If you ever have to go through chemo or know someone who is or will be, here is a little primer, based on my three treatments so far, with one still to go. I can’t say these symptoms and solutions will necessarily be the ones you or your friends and family experience and go to, but they helped me. And I certainly hope you don’t have to deal with this or know someone who is.
ORAL CARE / Floss: Your teeth will not fall out! (despite what the Internet might suggest) Just turn into a flosser, if you’re not one already. I was one before all this, and I have continued the habit. No point dealing with bleeding gums on top of everything else. There’s a nice floss out there, Glide Pro Health, Comfort Plus floss. Not cheap, but worth it. Rinse: a few days after treatment your mouth will feel strange, like you’re getting a canker sore or like you burned your tongue. Just rinse with salt water or else an alcohol-free rinse, like Biotene, or both. If you don’t, you might get a mouth sore, making it unfun and uncomfortable to eat. People are going to want to bring you food, and you’ll want to enjoy it. With each bite you can taste the love that went into making it.
People are going to want to bring you food, and you’ll want to enjoy it.
DIGESTION / Chemo attacks rapidly dividing cells — cancer cells and also cells in your GI tract. To ensure you don’t get constipated, keep a few things on hand and begin using them the evening right before bed after each treatment. Two things: Smooth Move tea (I know, whoever named this concoction made sure you get the idea). Brew a cup per the box instructions and drink it before you go to bed. Miralax – stir a packet in some water and also drink before bed. I made the mistake of taking these during the day and after my first treatment it took four days to get the digestive plumbing working again. Don’t make this same mistake! After my second treatment I decided to read the directions and took them at bedtime. Worked like a charm and I just needed to take them once and my digestion kicked back in until my next treatment when I repeated these drinks.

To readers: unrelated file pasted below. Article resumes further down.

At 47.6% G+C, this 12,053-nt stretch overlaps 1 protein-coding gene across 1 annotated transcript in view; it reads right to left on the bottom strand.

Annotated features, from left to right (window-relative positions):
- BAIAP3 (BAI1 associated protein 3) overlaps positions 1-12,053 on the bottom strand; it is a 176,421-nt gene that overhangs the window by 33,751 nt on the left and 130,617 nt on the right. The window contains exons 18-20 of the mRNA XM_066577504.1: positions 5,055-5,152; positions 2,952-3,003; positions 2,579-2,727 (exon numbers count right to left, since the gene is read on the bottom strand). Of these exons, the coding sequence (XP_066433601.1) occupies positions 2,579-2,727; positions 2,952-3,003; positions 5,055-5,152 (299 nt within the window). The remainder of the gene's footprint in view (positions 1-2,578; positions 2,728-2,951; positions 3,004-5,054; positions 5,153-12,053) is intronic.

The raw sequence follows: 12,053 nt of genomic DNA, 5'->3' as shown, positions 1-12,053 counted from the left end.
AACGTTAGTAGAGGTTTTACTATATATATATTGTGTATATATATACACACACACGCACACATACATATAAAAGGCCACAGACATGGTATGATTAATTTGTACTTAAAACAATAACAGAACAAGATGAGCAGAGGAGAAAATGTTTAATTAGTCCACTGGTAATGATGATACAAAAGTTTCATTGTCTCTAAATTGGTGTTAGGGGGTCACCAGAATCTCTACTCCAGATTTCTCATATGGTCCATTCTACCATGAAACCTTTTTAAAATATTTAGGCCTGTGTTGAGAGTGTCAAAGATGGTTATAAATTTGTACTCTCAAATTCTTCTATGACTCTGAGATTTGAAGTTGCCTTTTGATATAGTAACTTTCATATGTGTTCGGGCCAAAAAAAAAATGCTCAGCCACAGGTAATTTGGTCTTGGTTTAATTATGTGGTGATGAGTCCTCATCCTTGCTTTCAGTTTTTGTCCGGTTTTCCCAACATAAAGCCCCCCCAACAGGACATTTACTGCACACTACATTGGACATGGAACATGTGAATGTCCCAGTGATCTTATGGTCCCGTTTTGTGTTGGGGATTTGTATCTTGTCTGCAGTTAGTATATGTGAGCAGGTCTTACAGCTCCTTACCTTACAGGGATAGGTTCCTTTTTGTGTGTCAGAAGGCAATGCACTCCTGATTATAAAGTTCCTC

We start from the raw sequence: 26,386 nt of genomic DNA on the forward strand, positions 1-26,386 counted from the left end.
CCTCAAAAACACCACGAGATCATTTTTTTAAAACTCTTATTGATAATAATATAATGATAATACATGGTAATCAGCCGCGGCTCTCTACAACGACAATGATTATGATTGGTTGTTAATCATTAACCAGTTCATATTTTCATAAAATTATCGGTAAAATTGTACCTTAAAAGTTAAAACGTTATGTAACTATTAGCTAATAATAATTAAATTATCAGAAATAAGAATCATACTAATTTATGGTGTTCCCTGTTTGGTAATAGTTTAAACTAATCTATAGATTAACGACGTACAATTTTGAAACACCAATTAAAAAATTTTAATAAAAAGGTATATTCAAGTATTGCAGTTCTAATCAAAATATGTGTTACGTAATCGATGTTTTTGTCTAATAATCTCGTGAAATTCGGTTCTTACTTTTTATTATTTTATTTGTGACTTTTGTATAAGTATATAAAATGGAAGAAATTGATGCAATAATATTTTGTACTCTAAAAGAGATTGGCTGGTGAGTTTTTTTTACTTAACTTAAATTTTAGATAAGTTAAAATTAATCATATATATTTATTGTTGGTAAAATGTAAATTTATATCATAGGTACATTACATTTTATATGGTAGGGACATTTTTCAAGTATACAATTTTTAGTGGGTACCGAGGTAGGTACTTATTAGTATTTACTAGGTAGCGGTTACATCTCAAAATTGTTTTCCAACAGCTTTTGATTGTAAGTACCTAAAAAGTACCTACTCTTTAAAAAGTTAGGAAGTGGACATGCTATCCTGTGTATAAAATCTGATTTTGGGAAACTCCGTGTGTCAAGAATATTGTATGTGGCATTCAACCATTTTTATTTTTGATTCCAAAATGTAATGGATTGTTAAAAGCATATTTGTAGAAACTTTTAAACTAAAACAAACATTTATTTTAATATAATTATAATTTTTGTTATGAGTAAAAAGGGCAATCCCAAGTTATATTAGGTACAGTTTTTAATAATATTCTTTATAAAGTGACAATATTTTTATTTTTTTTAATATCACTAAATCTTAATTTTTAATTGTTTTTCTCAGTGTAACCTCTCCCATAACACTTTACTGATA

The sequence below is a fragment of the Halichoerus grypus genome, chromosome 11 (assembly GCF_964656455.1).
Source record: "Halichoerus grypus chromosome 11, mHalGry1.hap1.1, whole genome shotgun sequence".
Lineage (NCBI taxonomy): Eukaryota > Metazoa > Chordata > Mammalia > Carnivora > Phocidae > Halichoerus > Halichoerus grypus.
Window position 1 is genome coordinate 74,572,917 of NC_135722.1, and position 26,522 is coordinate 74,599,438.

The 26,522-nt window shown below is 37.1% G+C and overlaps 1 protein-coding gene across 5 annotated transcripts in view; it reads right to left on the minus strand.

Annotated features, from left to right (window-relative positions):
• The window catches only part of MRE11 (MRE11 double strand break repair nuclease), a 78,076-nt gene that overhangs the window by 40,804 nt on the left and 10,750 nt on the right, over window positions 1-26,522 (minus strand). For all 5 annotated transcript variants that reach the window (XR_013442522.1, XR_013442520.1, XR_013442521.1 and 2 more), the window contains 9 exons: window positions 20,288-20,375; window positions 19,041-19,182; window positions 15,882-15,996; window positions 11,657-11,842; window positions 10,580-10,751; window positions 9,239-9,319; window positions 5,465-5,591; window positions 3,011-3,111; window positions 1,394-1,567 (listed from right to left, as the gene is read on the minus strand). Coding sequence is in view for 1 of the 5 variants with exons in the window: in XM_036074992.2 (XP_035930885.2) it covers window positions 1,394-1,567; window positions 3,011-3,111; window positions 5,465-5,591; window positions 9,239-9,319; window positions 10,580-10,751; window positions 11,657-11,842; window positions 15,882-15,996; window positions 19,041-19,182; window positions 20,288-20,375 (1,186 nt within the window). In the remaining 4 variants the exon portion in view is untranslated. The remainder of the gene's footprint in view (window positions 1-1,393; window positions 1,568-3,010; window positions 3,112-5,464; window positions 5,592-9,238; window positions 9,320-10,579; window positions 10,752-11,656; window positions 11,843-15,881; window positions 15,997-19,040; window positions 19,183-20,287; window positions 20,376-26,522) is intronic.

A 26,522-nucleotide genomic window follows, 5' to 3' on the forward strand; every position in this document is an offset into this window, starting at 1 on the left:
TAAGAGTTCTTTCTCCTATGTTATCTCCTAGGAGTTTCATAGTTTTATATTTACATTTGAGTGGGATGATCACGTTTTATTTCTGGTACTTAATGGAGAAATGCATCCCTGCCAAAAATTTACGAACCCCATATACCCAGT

SKIN / The Internet will assure you chemo will make your skin super dry and you’ll have rashes. I haven’t found this to be the case except on my arm each time a few days after getting treatment where the IV was inserted. My hands are dry, but it’s winter and I do lots of dishes, so my skin is typical for this time of year. I keep lotion on hand and use after showering when my skin is damp. I’ll admit my face looks paler, but I also wonder if I’m looking for symptoms where there might not be any. I’ve got a powder bronzer that helps bring some life back. The cancer wellness program at my hospital offers loads of classes including one for skincare and makeup. Other than wearing some eye makeup and lipstick when I go out, I didn’t feel like going to some class to help camouflage my paleness or whatever tips they have on hand. I know these are likely useful and I love that they offer all this support, but I’m still not wanting to band together with others dealing with this too. I imagine I will at some point, but for now, keeping a low profile. I’m trying to operate as if this is as minimally invasive as possible, which we all know it’s not, but finding normalcy helps me.
I wonder if I’m looking for symptoms where there might not be any.
NAILS / Before my first treatment I read some people’s nails peel off during chemo and their nail beds turn dark. My doctor advised against getting a manicure or pedicure during this time, mostly to lower risk for infection if your skin should get cut. Also, they suggested I wear no polish so we can keep tabs on my nails. I’ve chosen to ice my fingers and toes during the first hour of chemo treatment when they administer the more toxic of the two drugs, and that has kept my nail beds normal and healthy.
NEUROPATHY / The stronger of my two drugs which wrecks your hair also brings peripheral neuropathy to your fingers and toes. You’ve likely experienced tingling in your hands and feet when they’ve fallen asleep. Chemo damages nerves outside your brain and spinal cord and your hands and feet take the hit, bringing neuropathy during treatments and sometimes beyond. If you ice your hands and feet during treatments, you can avoid this, and I’ve been doing it each time. Despite the tough 90 minutes, and also having to lug an ice chest, ice and trays with me each time, I highly recommend icing and avoiding one more symptom that could linger. Who needs a reminder of these days? I’d like them behind me as soon as possible.
Who needs a reminder of these days?